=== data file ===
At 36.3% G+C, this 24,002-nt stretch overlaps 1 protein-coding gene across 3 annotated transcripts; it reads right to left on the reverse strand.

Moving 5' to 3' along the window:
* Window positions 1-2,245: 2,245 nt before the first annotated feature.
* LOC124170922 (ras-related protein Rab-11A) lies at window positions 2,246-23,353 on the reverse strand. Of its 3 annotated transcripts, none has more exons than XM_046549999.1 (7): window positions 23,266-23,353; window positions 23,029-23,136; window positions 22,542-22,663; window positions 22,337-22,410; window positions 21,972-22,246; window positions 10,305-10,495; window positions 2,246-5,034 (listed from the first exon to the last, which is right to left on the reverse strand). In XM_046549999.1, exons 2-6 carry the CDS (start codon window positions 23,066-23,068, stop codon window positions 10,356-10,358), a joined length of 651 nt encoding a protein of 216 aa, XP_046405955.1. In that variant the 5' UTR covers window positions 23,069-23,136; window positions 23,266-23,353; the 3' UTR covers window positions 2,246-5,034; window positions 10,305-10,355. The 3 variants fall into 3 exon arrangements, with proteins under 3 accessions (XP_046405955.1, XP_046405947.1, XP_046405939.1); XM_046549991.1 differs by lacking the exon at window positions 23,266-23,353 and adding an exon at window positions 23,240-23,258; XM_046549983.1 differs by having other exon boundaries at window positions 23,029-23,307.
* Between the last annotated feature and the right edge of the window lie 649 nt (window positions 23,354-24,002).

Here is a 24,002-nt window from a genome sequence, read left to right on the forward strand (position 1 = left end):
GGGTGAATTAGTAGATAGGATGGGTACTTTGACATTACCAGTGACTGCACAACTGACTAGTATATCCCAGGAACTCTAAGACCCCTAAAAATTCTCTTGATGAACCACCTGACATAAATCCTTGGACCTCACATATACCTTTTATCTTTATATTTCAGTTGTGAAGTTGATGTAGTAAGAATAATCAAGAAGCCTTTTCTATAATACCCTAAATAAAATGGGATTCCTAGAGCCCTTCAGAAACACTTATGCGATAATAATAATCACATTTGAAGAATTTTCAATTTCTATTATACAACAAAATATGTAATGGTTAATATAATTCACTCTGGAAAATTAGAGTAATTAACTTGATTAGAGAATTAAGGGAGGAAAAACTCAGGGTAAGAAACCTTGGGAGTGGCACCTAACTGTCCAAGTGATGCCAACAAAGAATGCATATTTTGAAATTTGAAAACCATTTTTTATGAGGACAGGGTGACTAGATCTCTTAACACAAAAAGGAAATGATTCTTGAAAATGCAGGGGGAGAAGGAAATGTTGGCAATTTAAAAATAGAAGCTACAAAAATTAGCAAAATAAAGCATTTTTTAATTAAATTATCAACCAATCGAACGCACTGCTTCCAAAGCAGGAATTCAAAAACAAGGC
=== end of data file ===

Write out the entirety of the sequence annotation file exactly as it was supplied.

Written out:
At 36.3% G+C, this 24,002-nt stretch overlaps 1 protein-coding gene across 3 annotated transcripts; it reads right to left on the reverse strand.

Moving 5' to 3' along the window:
* Window positions 1-2,245: 2,245 nt before the first annotated feature.
* LOC124170922 (ras-related protein Rab-11A) lies at window positions 2,246-23,353 on the reverse strand. Of its 3 annotated transcripts, none has more exons than XM_046549999.1 (7): window positions 23,266-23,353; window positions 23,029-23,136; window positions 22,542-22,663; window positions 22,337-22,410; window positions 21,972-22,246; window positions 10,305-10,495; window positions 2,246-5,034 (listed from the first exon to the last, which is right to left on the reverse strand). In XM_046549999.1, exons 2-6 carry the CDS (start codon window positions 23,066-23,068, stop codon window positions 10,356-10,358), a joined length of 651 nt encoding a protein of 216 aa, XP_046405955.1. In that variant the 5' UTR covers window positions 23,069-23,136; window positions 23,266-23,353; the 3' UTR covers window positions 2,246-5,034; window positions 10,305-10,355. The 3 variants fall into 3 exon arrangements, with proteins under 3 accessions (XP_046405955.1, XP_046405947.1, XP_046405939.1); XM_046549991.1 differs by lacking the exon at window positions 23,266-23,353 and adding an exon at window positions 23,240-23,258; XM_046549983.1 differs by having other exon boundaries at window positions 23,029-23,307.
* Between the last annotated feature and the right edge of the window lie 649 nt (window positions 23,354-24,002).

Here is a 24,002-nt window from a genome sequence, read left to right on the forward strand (position 1 = left end):
GGGTGAATTAGTAGATAGGATGGGTACTTTGACATTACCAGTGACTGCACAACTGACTAGTATATCCCAGGAACTCTAAGACCCCTAAAAATTCTCTTGATGAACCACCTGACATAAATCCTTGGACCTCACATATACCTTTTATCTTTATATTTCAGTTGTGAAGTTGATGTAGTAAGAATAATCAAGAAGCCTTTTCTATAATACCCTAAATAAAATGGGATTCCTAGAGCCCTTCAGAAACACTTATGCGATAATAATAATCACATTTGAAGAATTTTCAATTTCTATTATACAACAAAATATGTAATGGTTAATATAATTCACTCTGGAAAATTAGAGTAATTAACTTGATTAGAGAATTAAGGGAGGAAAAACTCAGGGTAAGAAACCTTGGGAGTGGCACCTAACTGTCCAAGTGATGCCAACAAAGAATGCATATTTTGAAATTTGAAAACCATTTTTTATGAGGACAGGGTGACTAGATCTCTTAACACAAAAAGGAAATGATTCTTGAAAATGCAGGGGGAGAAGGAAATGTTGGCAATTTAAAAATAGAAGCTACAAAAATTAGCAAAATAAAGCATTTTTTAATTAAATTATCAACCAATCGAACGCACTGCTTCCAAAGCAGGAATTCAAAAACAAGGC